Watchmen (2009)

I went with my BFF Corinne and we were discussing it for hours afterward. And it was a long movie so there was quite a bit to nosh on.

One thing we agreed on is that you can’t watch it just once. You’ll need to see it a few times to get everything. Luckily, I spoiled myself with Wikipedia and Wired. Wired was doing a LOT of constructive criticism during the run-up for the movie. So I was able to fill in the blanks for her. Anything she questioned, I was able to answer right away.

The whole movie had shades of September 11th to it. That was a big point made in the reviews and summaries I’ve read. Also, it was set during the Cold War. I had a problem with that because, to me, the wounds from that era are still very fresh. Being a student of history and doing a paper on the effect of visual media on the Vietnam War, seeing this movie sort of reinforced that for me.

What I like about the Watchmen is that they’re not “superheroes.” At least not in the sense that we know them, like leaping tall buildings, and running faster than a speeding train. They’re humans who fight crime with masks on. They all have really badass fighting skills, but they are capable of human emotions, such as love and knowing the difference between right and wrong.

Well, the only one with powers is Dr. Manhattan, but he doesn’t count, lol.

The death of the Comedian (Jeffrey Dean Morgan) is when we actually meet the team and get into their world. We see his death and the bulk of the Comedian’s role is told in flashbacks. Watch the opening credits v. closely for an interesting take on a certain assassination that took place in Texas….

Rorschach was one of the best characterizations for an antihero that I have seen or read about in forever. Wow. I was sold on him from the start. Jackie Earle Haley nailed his incredibly disturbing personality that has to be seen to be believed, in the context of the picture. I can’t wait to read the comic book, solely to see how twisted he is.

The attempted rape of Silk Spectre I (Carla Gugino) was v. disturbing. It’s always the woman’s fault if she wears sexy clothing. I hardly ever turn away from the movie screen, but during that scene, I had to. As such, the women in the film were sort of antifeminist. I know Alan Moore treats his women like that, though. Doesn’t mean I approve of it!

Silk Spectre II – her daughter Lori, played by Malin Akerman – seemed like such a bubblehead. She breaks up with her boyfriend Dr. Manhattan (Billy Crudup, gorgeous as ever, blue skin and all, and I do mean ALL), goes straight to Nite Owl’s home (Patrick Wilson, *swoon*), and later on, they get it on. WTF? You just broke up with your boyfriend, so you go to your best guy friend to get a piece? That sex scene seemed out of place. If it’s in the source material, I’ll let it go. But damn. Keep your legs together girl! Another thing, her hair wasn’t v. 80s at all.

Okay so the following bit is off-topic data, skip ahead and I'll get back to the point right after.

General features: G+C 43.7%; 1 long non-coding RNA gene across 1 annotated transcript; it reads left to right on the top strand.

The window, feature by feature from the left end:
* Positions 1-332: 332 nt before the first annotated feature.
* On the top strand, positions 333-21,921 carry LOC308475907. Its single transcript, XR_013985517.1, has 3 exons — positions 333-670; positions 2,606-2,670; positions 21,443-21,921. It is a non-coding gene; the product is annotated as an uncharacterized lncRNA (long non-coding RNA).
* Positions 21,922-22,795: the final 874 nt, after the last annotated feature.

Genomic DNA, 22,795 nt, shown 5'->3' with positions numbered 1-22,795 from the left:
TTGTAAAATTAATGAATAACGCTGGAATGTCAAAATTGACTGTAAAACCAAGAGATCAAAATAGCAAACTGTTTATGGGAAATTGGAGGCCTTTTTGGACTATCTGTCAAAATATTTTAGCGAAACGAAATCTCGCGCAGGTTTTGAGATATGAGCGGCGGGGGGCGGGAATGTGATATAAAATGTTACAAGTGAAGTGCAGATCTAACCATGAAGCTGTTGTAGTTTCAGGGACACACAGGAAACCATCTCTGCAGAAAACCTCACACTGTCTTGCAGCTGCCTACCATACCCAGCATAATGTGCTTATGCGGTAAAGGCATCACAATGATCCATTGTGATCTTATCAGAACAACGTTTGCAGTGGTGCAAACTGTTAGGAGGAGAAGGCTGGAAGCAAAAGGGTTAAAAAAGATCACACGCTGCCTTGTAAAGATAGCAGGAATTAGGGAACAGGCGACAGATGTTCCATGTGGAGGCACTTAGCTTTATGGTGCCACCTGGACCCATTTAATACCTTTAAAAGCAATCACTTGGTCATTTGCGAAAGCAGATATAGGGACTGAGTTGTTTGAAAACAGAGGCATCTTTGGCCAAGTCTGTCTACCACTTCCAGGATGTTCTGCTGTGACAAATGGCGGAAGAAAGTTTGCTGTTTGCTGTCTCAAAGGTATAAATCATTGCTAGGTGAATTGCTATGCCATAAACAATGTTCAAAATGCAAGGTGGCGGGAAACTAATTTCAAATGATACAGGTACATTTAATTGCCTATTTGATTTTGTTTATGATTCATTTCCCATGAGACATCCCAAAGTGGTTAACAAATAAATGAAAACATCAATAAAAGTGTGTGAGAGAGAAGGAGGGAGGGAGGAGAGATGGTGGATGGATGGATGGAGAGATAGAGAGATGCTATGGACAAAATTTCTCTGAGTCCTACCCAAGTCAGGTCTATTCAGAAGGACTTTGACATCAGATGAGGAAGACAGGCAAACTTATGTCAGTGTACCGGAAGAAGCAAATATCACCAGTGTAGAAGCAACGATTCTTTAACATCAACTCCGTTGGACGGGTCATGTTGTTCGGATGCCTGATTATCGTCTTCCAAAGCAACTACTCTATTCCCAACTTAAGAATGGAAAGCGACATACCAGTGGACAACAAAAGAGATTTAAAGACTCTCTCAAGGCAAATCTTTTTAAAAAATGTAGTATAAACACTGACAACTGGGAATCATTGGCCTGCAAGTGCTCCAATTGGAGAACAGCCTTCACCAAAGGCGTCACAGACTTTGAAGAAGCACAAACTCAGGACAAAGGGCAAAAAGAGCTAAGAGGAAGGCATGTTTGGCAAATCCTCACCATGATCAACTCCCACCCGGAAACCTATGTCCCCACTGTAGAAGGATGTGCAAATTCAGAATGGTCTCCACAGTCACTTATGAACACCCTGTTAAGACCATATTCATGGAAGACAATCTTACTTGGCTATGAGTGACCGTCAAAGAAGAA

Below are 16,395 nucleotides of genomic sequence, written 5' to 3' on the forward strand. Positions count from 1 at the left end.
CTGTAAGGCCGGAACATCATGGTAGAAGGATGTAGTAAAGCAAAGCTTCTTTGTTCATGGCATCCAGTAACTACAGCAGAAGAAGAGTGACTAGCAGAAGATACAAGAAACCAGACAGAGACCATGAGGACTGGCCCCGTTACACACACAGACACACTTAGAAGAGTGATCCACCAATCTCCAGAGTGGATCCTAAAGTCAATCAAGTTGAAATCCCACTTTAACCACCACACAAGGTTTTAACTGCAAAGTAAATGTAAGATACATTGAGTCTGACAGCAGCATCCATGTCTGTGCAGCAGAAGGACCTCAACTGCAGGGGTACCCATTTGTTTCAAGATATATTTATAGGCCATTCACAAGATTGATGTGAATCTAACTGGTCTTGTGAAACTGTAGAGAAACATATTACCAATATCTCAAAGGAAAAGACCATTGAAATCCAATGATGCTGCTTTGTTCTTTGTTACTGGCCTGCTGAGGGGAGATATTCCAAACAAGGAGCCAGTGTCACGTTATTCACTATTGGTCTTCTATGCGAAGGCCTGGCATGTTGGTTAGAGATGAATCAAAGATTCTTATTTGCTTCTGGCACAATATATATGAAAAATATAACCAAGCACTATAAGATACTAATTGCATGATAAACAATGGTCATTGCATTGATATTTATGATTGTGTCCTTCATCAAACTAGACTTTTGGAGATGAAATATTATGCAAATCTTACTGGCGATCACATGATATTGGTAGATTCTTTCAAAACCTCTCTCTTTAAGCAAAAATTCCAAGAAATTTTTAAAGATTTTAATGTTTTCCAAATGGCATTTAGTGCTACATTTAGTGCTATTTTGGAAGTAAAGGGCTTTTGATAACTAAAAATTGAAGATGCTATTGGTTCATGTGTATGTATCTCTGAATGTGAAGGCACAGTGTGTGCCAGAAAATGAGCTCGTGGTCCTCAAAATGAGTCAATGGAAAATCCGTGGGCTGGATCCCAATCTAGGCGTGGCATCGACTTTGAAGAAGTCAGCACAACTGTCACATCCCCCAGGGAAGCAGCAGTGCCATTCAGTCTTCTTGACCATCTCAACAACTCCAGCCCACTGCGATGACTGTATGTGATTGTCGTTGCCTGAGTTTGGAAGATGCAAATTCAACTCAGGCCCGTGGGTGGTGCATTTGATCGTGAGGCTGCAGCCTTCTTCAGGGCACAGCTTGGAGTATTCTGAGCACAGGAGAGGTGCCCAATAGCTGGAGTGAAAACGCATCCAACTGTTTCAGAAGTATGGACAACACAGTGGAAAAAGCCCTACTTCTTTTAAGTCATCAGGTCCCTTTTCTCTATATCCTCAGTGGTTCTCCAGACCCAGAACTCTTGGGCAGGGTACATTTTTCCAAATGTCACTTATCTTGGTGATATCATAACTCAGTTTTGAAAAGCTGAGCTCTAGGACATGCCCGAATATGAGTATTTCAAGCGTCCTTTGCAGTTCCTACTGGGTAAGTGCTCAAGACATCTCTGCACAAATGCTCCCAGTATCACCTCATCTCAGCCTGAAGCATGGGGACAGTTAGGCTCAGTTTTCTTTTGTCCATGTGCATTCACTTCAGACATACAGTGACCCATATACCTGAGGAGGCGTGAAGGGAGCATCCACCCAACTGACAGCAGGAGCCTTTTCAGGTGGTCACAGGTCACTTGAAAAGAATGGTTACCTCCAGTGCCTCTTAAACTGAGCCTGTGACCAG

Ozymandias – the smartest man in the world – is played by one of the gorgeous people on the planet, Matthew Goode. He really captured that sort of debonair millionaire playboy archetype. But being that smart does have its consequences, of which seem shady to me. Totally fit the movie, though.

The music really threw me off. You know me & music. The wrong song can throw off the whole tone of the scene. For example, “Unforgettable” by Nat King Cole, Jeff Buckley’s “Hallelujah,” “99 Luft Balloons” by Nena, MCR’s cover of “Desolation Row” in the credits. I pointed out Robert Palmer’s “Addicted to Love” video being played on Ozymandias’ TV screens at the end. The movie takes place in 1985. Corinne was like, “That didn’t come until ’87!” So anachronisms run abound in the music.

Oh yes, and Patrick Wilson’s ass was epic in this movie. He was so nerdy. I loved that. I was like, “Nerds don’t have epic asses like his. Unless they all do and they’re hiding them.”

Anyways, I would recommend seeing it for yourself. But be prepared to hate it, like everyone else. Maybe more “meh.” This is not an escapist film. You will leave the theater asking too many questions, and feeling that a lot of things that were happening could have happened (or could still happen!) if we let it.

Rating: 4 out of 5 stars

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